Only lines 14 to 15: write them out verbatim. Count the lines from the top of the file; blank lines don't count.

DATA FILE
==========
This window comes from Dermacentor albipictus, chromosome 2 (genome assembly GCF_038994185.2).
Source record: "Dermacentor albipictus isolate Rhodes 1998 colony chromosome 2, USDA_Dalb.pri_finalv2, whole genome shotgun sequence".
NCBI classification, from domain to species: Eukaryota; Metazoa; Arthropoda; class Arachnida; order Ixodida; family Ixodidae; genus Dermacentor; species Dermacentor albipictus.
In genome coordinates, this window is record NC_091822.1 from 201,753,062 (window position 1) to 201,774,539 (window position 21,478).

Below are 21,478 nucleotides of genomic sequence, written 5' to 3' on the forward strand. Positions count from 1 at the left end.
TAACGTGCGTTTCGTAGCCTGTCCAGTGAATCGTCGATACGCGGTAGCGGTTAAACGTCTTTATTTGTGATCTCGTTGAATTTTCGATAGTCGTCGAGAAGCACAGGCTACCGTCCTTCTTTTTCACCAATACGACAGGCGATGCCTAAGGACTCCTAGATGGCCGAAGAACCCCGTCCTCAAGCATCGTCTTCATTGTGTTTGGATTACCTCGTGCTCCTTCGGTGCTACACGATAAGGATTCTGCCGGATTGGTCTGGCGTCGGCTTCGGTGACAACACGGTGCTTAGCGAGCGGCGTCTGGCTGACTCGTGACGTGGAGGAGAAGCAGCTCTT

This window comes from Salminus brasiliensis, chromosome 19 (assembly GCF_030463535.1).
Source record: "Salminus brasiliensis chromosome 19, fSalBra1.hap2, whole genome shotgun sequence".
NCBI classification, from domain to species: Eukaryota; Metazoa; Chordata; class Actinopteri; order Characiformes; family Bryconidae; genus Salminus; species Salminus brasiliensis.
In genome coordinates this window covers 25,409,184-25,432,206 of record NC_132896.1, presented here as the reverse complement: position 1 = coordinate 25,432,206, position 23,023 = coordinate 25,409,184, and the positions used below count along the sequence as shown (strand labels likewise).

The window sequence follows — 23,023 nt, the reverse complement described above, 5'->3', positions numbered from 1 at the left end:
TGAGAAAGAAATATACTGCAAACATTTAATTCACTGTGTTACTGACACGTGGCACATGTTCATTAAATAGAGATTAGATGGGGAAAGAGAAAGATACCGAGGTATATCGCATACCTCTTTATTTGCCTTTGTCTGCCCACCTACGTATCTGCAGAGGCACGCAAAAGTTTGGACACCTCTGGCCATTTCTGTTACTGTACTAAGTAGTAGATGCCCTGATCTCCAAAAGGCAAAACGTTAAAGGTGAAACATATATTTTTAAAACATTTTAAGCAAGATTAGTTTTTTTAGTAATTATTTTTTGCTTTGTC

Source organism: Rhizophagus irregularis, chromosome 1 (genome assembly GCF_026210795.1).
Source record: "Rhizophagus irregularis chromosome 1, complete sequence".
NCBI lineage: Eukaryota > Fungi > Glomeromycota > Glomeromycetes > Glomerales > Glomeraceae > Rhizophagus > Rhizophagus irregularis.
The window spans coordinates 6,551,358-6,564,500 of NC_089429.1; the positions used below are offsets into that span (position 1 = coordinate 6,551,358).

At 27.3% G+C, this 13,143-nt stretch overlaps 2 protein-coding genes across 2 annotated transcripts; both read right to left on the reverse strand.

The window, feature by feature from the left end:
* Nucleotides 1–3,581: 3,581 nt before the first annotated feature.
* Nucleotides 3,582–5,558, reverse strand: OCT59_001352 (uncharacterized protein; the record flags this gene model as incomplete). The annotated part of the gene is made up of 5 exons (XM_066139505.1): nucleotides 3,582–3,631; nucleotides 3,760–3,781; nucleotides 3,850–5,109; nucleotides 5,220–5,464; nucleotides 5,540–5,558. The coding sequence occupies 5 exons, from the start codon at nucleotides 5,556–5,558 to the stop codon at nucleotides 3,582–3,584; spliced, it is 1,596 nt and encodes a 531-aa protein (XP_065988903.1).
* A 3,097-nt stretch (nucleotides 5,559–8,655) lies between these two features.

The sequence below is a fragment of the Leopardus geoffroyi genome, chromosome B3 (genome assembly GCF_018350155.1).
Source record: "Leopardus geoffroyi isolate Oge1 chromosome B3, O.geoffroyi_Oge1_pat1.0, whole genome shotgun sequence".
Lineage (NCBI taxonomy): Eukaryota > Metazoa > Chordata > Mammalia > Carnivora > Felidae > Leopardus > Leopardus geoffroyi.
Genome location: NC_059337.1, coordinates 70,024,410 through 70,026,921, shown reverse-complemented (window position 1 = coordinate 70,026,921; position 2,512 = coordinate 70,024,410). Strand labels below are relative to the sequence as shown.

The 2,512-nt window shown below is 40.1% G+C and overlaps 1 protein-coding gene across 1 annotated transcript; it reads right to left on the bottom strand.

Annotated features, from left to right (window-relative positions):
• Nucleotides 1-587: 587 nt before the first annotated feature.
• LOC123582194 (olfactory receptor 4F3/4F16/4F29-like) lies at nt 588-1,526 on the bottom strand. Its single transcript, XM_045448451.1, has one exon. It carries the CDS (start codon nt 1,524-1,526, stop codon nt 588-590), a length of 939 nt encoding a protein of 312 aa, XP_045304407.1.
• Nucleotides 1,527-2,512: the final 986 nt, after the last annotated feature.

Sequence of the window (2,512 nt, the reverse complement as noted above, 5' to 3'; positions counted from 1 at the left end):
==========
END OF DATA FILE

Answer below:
Source record: "Rhizophagus irregularis chromosome 1, complete sequence".
NCBI lineage: Eukaryota > Fungi > Glomeromycota > Glomeromycetes > Glomerales > Glomeraceae > Rhizophagus > Rhizophagus irregularis.